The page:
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Sri Lanka: Failure to open a Diaspora office

The reasons for the inability to open a Diaspora office in Sri Lanka are multifaceted. Political disunity and personal agendas have been cited as significant factors.

3 mins read
A general view of city's skyline, amid the country's economic crisis in Colombo, Sri Lanka, April 19, 2022. [Reuters/Dinuka Liyanawatte]

by Our Political Affairs Editor

What became of President Wickremesinghe’s proposal to unveil a Diaspora office during the independence celebration that was meant to open to the public at the same time? Despite its significance, why did this initiative fail in Sri Lanka, a country that is unlike any other?

The diaspora experience can involve a complex negotiation of identities, as individuals seek to adapt to their new surroundings while preserving their cultural traditions and ties to their homeland. As such, the diaspora can be seen as a space of both dislocation and continuity, where individuals and communities are constantly negotiating their sense of belonging and identity.

The presence of an office for expatriates in the host country is an essential element for the successful integration of expatriates into their new home country. It provides a platform for expatriates to access necessary services, connect with their community, and participate in the country’s economic and social development. Unfortunately, Sri Lanka has been unable to open its Diaspora office due to political disunity and personal agenda, despite the rallying together for the national interest. This failure highlights the need for political leaders to put aside their differences and prioritize the well-being of their citizens, both at home and abroad.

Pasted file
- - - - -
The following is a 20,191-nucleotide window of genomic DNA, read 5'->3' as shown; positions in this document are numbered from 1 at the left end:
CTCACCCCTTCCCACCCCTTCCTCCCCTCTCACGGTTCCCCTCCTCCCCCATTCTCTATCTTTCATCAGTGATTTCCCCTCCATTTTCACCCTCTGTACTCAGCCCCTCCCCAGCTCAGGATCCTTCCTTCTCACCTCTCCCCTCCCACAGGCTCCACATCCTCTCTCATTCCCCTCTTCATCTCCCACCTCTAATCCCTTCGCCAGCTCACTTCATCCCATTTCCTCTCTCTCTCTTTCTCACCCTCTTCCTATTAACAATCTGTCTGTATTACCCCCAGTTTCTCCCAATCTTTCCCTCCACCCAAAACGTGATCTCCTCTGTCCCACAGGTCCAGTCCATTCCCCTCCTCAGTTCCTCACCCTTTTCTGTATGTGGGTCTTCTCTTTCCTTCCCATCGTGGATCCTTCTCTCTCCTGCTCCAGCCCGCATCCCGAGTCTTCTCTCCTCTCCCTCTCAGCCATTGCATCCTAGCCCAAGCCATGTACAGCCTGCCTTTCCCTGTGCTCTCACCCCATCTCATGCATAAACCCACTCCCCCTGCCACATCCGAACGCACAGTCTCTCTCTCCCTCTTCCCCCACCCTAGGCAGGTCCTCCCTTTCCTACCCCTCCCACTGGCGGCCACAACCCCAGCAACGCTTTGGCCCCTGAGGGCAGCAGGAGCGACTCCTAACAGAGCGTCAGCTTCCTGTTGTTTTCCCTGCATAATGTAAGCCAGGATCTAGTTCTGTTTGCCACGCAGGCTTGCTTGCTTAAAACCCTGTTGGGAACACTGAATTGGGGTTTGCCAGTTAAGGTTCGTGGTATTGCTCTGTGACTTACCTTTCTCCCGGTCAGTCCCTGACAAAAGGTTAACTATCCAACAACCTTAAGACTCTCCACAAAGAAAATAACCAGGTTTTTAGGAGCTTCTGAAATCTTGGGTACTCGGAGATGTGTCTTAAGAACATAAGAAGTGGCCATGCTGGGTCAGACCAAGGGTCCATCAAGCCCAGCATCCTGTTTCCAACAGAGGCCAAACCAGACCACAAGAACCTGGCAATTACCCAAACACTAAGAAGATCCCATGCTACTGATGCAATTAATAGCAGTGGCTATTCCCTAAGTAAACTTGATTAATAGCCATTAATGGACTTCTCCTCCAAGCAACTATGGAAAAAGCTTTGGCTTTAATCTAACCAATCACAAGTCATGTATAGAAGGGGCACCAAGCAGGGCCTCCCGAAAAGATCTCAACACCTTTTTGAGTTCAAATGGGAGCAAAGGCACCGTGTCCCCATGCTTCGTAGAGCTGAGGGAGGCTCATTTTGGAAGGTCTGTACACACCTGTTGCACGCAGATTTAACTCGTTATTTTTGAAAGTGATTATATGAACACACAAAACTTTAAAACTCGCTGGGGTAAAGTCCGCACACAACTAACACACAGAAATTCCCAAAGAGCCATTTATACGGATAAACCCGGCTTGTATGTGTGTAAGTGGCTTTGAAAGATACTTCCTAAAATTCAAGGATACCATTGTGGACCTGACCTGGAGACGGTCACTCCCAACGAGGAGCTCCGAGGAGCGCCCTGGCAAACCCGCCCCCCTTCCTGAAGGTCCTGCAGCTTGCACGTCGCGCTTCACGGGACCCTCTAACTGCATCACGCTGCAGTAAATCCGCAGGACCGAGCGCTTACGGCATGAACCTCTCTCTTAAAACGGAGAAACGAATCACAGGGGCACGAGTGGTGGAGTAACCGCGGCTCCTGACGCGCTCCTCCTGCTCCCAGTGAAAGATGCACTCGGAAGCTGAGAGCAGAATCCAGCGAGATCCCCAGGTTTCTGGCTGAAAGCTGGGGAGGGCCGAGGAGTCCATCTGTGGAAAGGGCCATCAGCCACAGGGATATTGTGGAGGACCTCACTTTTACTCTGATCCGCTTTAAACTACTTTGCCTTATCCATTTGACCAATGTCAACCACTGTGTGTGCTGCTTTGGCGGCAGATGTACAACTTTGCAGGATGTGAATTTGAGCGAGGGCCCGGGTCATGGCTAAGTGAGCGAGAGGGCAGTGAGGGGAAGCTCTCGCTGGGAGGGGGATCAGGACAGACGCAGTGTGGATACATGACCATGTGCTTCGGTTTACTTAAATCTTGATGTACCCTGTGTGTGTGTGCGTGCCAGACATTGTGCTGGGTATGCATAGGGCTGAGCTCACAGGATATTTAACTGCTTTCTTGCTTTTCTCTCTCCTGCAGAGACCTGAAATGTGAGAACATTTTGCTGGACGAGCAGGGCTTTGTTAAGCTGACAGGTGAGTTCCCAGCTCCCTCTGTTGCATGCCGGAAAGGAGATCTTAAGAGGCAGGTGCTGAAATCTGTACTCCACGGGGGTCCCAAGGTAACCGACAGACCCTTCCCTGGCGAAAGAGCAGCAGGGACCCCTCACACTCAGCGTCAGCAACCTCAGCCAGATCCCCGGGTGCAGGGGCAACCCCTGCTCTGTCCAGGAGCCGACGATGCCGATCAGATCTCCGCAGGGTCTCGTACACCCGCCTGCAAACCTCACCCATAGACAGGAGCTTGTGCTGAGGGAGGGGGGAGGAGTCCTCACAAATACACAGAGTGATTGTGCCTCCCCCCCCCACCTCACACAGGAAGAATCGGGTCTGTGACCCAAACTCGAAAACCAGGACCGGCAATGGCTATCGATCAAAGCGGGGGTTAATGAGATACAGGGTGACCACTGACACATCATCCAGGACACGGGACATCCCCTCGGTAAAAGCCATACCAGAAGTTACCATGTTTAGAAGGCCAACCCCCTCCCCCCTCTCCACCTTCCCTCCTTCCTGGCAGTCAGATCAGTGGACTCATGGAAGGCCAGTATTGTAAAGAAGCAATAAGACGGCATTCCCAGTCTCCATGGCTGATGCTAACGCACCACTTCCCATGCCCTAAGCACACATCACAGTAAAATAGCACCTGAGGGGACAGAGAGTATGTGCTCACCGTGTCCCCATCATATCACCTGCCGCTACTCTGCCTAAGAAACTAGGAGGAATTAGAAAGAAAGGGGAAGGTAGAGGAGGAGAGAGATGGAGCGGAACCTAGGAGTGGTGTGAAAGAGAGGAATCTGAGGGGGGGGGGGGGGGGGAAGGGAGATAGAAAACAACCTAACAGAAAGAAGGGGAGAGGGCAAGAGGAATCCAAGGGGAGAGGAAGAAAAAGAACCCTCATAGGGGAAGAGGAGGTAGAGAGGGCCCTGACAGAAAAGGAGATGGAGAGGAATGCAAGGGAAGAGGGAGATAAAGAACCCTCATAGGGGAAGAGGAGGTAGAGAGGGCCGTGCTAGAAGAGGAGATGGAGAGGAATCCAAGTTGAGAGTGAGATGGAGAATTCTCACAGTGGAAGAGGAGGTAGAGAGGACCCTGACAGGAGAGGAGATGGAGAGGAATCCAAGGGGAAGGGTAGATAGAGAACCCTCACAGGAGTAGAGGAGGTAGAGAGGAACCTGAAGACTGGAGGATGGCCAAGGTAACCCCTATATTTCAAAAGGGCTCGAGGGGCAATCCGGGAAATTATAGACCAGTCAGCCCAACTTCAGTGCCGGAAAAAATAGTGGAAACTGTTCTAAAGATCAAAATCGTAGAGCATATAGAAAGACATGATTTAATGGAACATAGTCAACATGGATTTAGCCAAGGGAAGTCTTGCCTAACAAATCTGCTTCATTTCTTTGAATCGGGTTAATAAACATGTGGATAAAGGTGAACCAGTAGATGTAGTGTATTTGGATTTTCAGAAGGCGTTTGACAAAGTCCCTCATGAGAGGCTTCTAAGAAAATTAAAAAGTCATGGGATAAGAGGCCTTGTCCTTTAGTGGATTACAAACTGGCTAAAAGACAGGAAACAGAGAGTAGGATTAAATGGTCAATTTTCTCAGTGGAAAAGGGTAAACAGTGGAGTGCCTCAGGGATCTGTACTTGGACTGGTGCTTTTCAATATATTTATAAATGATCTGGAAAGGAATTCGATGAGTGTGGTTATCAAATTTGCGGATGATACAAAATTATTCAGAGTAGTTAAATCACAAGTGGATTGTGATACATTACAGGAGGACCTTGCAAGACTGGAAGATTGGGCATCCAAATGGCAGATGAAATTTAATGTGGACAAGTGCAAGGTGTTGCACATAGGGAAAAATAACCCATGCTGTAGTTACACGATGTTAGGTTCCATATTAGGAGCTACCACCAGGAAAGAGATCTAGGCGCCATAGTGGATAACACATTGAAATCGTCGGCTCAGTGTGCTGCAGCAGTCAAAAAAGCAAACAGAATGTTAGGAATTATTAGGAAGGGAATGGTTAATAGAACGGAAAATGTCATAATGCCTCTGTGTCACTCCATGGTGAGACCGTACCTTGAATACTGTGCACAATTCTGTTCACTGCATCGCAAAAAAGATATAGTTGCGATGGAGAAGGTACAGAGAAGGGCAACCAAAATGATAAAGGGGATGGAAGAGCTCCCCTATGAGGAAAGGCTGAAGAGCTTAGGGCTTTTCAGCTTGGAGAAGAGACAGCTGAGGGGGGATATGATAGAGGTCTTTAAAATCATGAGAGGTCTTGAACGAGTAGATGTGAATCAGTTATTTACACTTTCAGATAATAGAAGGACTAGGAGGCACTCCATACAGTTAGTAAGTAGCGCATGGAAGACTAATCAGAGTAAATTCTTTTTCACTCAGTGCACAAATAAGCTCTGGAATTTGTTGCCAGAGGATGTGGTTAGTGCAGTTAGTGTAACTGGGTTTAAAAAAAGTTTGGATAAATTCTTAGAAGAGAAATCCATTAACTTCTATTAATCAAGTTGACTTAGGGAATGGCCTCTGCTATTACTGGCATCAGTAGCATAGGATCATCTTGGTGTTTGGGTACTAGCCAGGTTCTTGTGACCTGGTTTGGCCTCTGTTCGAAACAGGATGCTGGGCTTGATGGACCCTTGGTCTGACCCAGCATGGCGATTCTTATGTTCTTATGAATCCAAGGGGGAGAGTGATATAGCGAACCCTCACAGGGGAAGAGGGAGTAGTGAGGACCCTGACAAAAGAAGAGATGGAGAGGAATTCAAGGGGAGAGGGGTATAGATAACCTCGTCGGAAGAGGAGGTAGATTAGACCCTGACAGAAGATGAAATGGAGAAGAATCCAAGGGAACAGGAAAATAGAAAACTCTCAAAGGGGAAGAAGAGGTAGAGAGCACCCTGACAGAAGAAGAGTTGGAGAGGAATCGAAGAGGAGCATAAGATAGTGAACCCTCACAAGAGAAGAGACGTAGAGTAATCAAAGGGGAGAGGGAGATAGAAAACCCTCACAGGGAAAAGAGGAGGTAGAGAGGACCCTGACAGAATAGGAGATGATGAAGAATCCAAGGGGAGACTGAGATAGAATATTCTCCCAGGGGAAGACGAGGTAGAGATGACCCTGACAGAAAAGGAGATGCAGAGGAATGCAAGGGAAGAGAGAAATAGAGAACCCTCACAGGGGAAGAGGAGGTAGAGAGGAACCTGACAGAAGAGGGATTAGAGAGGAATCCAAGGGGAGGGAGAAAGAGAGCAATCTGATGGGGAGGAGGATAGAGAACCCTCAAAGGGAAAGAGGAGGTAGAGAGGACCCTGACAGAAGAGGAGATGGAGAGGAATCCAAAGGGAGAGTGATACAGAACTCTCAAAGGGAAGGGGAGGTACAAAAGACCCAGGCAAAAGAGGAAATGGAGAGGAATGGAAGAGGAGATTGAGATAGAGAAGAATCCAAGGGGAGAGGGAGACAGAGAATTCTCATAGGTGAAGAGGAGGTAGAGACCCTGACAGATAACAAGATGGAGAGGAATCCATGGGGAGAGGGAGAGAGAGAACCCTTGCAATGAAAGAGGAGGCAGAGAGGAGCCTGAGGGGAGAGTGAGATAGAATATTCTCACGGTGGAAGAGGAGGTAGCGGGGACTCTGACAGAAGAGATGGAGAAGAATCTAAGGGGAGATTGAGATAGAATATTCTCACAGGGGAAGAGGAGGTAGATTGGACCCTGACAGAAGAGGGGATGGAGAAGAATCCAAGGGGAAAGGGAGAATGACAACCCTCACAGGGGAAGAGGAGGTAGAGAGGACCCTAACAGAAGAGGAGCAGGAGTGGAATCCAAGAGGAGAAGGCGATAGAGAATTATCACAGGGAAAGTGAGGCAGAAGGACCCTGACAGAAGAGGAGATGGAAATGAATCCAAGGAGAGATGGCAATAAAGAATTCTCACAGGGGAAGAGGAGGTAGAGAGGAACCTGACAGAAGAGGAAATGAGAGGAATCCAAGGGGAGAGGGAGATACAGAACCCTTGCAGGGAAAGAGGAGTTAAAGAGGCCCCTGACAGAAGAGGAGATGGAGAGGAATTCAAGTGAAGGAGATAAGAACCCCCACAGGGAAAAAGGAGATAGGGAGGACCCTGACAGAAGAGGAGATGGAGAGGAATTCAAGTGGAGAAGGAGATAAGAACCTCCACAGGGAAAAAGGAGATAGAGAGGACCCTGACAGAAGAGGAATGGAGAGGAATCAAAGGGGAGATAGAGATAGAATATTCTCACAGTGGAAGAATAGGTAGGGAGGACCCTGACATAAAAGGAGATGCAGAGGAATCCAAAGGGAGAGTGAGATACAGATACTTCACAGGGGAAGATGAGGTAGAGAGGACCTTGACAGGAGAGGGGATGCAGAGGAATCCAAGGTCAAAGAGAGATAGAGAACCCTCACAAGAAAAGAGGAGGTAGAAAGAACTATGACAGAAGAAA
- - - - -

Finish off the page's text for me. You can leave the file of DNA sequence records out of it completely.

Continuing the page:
The Sri Lankan Diaspora is estimated to be around three million people, with a significant presence in countries such as the United Kingdom, Canada, and Australia. These individuals have left their homeland for a variety of reasons, including education, employment, and to escape conflict. Despite being away from their home country, many Sri Lankan expatriates remain deeply connected to their culture and heritage, and continue to play an active role in Sri Lanka’s economic and social development.